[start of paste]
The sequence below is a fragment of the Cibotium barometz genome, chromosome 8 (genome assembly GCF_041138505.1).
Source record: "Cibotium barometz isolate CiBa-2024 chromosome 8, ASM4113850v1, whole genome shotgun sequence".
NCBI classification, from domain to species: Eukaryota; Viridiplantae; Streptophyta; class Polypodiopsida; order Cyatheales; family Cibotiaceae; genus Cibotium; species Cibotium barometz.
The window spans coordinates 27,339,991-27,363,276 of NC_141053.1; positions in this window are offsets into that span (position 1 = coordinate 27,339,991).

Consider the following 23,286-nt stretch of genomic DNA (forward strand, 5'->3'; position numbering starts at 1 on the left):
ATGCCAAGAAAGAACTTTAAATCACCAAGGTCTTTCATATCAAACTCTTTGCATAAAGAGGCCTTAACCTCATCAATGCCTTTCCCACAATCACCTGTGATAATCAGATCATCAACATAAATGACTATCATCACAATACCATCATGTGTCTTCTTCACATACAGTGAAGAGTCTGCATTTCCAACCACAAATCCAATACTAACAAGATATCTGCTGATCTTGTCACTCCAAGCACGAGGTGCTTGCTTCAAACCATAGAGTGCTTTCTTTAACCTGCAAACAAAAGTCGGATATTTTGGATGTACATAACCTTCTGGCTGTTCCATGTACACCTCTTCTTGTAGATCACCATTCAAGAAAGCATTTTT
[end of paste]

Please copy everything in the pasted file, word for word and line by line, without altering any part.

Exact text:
The sequence below is a fragment of the Cibotium barometz genome, chromosome 8 (genome assembly GCF_041138505.1).
Source record: "Cibotium barometz isolate CiBa-2024 chromosome 8, ASM4113850v1, whole genome shotgun sequence".
NCBI classification, from domain to species: Eukaryota; Viridiplantae; Streptophyta; class Polypodiopsida; order Cyatheales; family Cibotiaceae; genus Cibotium; species Cibotium barometz.
The window spans coordinates 27,339,991-27,363,276 of NC_141053.1; positions in this window are offsets into that span (position 1 = coordinate 27,339,991).

Consider the following 23,286-nt stretch of genomic DNA (forward strand, 5'->3'; position numbering starts at 1 on the left):
ATGCCAAGAAAGAACTTTAAATCACCAAGGTCTTTCATATCAAACTCTTTGCATAAAGAGGCCTTAACCTCATCAATGCCTTTCCCACAATCACCTGTGATAATCAGATCATCAACATAAATGACTATCATCACAATACCATCATGTGTCTTCTTCACATACAGTGAAGAGTCTGCATTTCCAACCACAAATCCAATACTAACAAGATATCTGCTGATCTTGTCACTCCAAGCACGAGGTGCTTGCTTCAAACCATAGAGTGCTTTCTTTAACCTGCAAACAAAAGTCGGATATTTTGGATGTACATAACCTTCTGGCTGTTCCATGTACACCTCTTCTTGTAGATCACCATTCAAGAAAGCATTTTT